Last week, Microsoft made a surprise mention that it had been working with Qualcomm to bring Windows Server to ARM, a tidbit that no doubt sent many into a frenzy. At Intel, we wouldn't be surprised if a little bit of anxiety was felt. From a consumer or enterprise standpoint, Windows Server on ARM could sound like an interesting route to take.
Well, as it happens, Microsoft didn't announce that Windows Server was going to become available for ARM. Instead, the company has been using WS on ARM internally, and as for now, that's not going to be changing.
ZDNet's Mary Jo Foley verified this through a bit of prodding, with Microsoft explicitly stating that this interesting OS release is for internal use only, and that it "allows the evaluation of Azure services on ARM servers", followed by, "Microsoft doesn't have anything more to share regarding future roadmap plans."
This begs an obvious question: why did Microsoft gift itself the ability to run Windows Server on ARM? The answer isn't that clear-cut: "A healthy ecosystem of multiple ARM server vendors ensures active development around technical capabilities such as cores and thread counts, caches, instructions, connectivity options, and accelerators. There is also an established developer and software ecosystem for ARM which also benefits from the high-end cell phone software stacks."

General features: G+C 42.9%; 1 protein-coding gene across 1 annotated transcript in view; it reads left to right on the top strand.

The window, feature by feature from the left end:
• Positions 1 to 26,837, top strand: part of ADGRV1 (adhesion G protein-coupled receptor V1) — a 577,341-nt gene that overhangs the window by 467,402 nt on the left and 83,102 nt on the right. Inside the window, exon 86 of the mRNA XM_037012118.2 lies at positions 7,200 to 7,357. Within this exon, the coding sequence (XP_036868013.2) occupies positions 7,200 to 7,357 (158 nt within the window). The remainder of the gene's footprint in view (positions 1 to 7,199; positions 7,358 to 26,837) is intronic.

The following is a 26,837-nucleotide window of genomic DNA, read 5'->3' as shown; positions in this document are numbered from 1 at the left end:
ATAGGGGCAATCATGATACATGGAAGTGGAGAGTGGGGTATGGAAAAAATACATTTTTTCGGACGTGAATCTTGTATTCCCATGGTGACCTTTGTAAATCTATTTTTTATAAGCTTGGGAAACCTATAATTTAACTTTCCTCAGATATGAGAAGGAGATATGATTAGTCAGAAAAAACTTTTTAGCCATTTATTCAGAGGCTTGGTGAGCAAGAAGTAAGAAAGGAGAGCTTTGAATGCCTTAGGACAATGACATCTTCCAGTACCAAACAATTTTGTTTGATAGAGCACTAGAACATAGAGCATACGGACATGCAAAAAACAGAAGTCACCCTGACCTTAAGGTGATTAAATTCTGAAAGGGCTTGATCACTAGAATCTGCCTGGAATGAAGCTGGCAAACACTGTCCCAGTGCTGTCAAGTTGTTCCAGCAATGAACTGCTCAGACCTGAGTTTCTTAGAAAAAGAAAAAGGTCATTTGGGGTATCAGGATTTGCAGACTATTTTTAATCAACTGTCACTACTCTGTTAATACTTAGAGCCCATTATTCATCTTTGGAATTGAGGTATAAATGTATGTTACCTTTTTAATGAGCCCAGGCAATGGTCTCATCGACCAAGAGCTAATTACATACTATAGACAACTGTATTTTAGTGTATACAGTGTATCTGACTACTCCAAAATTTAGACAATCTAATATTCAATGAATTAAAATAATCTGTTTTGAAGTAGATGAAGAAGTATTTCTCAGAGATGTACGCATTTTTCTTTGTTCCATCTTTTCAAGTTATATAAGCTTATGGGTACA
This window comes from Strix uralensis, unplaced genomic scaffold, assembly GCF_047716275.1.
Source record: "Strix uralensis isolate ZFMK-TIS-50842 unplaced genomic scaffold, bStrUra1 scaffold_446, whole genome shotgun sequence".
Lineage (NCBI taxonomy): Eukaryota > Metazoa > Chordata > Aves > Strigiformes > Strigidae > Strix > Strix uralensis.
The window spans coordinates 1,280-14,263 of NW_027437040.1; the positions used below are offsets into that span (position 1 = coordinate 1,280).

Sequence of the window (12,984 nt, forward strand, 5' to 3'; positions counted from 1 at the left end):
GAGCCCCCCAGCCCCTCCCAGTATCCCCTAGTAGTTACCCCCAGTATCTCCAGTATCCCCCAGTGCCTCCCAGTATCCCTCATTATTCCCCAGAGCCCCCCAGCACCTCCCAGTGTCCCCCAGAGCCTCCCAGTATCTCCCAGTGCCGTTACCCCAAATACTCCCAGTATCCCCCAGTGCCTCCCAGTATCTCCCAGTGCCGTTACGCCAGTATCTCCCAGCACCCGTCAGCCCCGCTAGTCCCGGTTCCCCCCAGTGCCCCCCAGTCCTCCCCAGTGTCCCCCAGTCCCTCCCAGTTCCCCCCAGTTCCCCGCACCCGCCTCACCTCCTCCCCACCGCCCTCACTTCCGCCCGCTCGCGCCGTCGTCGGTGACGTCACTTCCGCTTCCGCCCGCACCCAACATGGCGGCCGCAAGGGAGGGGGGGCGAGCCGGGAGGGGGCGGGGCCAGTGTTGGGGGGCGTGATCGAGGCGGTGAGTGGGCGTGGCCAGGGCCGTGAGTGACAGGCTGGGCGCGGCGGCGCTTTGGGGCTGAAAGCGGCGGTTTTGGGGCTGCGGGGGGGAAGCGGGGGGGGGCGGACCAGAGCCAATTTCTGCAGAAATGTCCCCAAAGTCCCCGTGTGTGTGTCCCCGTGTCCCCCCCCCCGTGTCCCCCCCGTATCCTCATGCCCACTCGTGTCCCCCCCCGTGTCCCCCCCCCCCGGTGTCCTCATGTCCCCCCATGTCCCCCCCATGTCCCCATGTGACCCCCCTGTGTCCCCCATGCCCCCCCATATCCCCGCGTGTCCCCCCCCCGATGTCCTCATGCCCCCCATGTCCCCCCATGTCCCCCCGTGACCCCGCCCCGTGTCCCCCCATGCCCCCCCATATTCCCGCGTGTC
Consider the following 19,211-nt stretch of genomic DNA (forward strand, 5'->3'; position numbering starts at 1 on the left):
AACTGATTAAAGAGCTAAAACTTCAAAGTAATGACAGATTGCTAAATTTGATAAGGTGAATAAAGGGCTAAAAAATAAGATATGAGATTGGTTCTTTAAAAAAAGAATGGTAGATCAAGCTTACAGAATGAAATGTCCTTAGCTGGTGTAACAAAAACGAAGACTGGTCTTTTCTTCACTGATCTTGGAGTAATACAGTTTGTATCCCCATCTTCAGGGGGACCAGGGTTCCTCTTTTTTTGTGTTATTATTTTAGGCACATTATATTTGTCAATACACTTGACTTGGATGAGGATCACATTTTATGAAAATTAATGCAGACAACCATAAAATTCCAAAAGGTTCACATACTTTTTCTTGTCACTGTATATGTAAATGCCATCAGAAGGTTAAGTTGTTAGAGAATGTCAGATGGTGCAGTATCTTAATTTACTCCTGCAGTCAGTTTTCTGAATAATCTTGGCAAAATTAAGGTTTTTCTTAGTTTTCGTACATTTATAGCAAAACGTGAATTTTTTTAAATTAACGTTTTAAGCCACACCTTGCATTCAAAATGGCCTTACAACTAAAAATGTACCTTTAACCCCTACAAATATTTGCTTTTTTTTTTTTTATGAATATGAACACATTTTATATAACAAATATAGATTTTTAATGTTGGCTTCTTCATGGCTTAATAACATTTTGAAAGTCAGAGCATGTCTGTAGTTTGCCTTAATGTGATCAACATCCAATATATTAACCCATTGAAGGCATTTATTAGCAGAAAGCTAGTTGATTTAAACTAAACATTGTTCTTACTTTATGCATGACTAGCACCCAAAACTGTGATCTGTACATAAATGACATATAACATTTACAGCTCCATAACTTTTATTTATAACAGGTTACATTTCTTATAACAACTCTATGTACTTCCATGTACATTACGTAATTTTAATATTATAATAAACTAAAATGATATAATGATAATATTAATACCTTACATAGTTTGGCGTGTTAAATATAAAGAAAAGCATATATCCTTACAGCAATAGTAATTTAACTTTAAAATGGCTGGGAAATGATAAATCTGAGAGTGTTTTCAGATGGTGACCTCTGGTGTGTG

It sounds like Windows Server on ARM proves useful enough to Microsoft, for Microsoft, to warrant development time. But this also helps further work on Project Olympus, a Microsoft-designed project provided to the Open Compute Project, a massive collaboration effort to improve server and storage efficiency.
It's hard to say if Windows Server will ever be released to consumers (or even just the enterprise) for ARM platforms, but it's not outside the realm of reason, given the effort Microsoft would have put into it so far. You don't have to look far to find Linux on ARM, so this micro-server market could be one Microsoft will look at harder in time.